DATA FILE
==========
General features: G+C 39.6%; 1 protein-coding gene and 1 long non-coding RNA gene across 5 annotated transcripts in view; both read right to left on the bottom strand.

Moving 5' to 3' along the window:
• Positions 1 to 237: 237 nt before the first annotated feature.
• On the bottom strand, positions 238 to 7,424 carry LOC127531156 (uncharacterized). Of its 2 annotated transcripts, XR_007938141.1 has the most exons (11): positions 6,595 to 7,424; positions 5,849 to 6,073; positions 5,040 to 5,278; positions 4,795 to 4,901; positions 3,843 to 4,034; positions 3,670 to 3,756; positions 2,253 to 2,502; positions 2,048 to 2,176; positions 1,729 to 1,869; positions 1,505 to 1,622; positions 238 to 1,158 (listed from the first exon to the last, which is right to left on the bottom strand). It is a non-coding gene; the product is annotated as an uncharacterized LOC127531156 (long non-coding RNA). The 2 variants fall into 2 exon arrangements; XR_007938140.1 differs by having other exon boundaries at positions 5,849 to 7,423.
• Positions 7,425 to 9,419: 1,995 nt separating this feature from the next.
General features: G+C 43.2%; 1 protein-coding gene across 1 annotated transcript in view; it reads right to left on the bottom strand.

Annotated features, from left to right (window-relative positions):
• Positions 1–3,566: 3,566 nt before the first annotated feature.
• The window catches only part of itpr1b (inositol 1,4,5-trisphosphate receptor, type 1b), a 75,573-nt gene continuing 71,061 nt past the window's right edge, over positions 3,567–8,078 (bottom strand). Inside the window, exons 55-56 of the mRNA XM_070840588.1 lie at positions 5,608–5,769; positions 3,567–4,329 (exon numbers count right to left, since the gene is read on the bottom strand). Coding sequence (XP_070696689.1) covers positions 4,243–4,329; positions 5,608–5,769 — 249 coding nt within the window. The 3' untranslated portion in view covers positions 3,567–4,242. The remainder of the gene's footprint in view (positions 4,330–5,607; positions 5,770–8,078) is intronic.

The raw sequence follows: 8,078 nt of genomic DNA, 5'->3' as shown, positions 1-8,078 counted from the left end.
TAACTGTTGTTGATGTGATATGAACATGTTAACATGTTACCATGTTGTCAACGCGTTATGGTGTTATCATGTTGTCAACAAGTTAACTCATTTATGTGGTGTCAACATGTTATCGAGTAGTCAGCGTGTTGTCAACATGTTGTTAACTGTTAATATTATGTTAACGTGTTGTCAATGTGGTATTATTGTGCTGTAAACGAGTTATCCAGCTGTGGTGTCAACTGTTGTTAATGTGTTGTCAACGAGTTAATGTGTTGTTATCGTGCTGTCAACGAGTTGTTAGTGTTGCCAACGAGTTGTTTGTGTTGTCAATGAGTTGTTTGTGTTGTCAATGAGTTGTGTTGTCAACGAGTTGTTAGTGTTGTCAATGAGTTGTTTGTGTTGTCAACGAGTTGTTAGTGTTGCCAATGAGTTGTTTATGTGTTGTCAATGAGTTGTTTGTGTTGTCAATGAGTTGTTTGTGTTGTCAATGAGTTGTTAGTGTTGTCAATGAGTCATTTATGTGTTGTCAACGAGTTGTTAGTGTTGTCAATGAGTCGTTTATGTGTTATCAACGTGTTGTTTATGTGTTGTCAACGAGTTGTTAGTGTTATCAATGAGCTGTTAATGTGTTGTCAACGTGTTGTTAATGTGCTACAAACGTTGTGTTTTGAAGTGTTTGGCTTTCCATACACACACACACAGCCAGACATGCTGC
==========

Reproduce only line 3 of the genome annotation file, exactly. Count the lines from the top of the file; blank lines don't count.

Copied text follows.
• Positions 1 to 237: 237 nt before the first annotated feature.